The Atlanta Public Schools Police Department disciplined 17 officers after a probe into possible cheating on a state-administered test, and now the vague test rules are being rewritten.
The district, in a statement released Friday by spokesman Ian Smith, said the review is coming to a close and the school resource officers were disciplined “in a fair and appropriate manner.”
Seventeen officers admitted to receiving answers, including some from a dispatcher, on an open-book, multiple-choice exam administered by the Georgia Bureau of Investigation.
APS referenced a recent letter from GBI that acknowledges the vagueness of test-taking rules. The incident has prompted the GBI to begin rewriting and clarifying its expectations for those who take the test.
“The language will make crystal clear that although collaboration during the training modules is acceptable, sharing answers on the test is NOT permitted. That has always been the requirement,” said GBI spokeswoman Nelly Miles, in a written statement Friday.
In October, APS police Chief Ronald Applin asked an outside law enforcement agency to look into officers who took a GBI-managed Criminal Justice Information System test. The exam is required to access a database of millions of confidential, criminal and driver’s license records.
APS officers and other test-takers had to certify that the completion of the course work is their “sole product” and “any discussion of these courses with others is not permitted.”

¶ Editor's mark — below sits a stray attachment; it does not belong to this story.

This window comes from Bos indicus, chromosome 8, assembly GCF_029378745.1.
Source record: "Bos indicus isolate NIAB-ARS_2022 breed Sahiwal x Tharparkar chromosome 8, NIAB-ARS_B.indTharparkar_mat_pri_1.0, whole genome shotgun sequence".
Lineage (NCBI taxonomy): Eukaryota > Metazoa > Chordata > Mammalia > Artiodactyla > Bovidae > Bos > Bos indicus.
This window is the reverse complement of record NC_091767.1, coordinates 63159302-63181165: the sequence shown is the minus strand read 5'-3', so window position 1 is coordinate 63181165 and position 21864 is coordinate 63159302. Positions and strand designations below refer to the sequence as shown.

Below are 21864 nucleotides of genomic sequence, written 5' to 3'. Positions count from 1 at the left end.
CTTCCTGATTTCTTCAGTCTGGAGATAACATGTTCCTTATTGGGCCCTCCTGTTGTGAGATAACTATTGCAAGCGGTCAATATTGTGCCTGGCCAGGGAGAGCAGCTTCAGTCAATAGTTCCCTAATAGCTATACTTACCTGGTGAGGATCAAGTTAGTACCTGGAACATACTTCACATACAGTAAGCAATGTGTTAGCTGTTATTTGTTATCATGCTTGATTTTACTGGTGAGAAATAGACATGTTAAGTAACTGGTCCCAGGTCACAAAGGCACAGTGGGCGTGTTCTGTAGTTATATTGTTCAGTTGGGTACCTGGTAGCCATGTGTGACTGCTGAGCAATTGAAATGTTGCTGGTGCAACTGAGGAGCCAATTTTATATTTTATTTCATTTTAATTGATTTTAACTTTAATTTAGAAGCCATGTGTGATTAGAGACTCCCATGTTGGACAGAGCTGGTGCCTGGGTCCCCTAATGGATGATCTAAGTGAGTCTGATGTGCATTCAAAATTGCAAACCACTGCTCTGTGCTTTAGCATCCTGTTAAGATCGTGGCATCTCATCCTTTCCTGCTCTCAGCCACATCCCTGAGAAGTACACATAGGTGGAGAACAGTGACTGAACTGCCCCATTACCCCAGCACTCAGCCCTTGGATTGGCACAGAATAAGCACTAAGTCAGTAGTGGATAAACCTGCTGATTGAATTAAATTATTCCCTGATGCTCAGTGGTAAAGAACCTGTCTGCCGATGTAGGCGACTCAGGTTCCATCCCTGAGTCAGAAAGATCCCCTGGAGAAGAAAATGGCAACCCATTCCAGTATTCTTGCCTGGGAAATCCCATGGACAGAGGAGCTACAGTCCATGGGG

GBI officials met with school district leaders Dec. 4 to review the matter. D. Scott Dutton, GBI deputy director for investigations, wrote in a letter this week to Applin, “it was learned that collaboration is acceptable and promoted within the study modules” by trainers.
He wrote that students are allowed to confer with each other and coordinators while going through the study guides and manuals.
“Additionally, the training materials and tests are considered ‘open book’ potentially leaving vagueness which leads to open interpretation,” Dutton wrote.
The test rules will be rewritten “to clarify expectations and clearly state when collaboration is acceptable and when it is not,” he wrote.
APS released a sample of a “letter of direction” that will go into the files of some officers involved. The letter states that recipients “did not follow” guidance included in the test-certification process.
“Please be advised that it is our expectation that you follow the written directions for all future exams and that you are truthful in anything that you certify or acknowledge during your course of employment with the district,” the letter stated.
The school district will maintain testing requirements it set during the investigation, such as having a proctor oversee test-takers.
In November, APS sent the findings of the investigation to the Fulton County District Attorney’s Office, which would determine if the incident should be prosecuted as a crime. The district attorney’s office could not be reached for comment Friday.
The school district reported that one additional officer involved in a different infraction has resigned, and that case has been referred to the district attorney.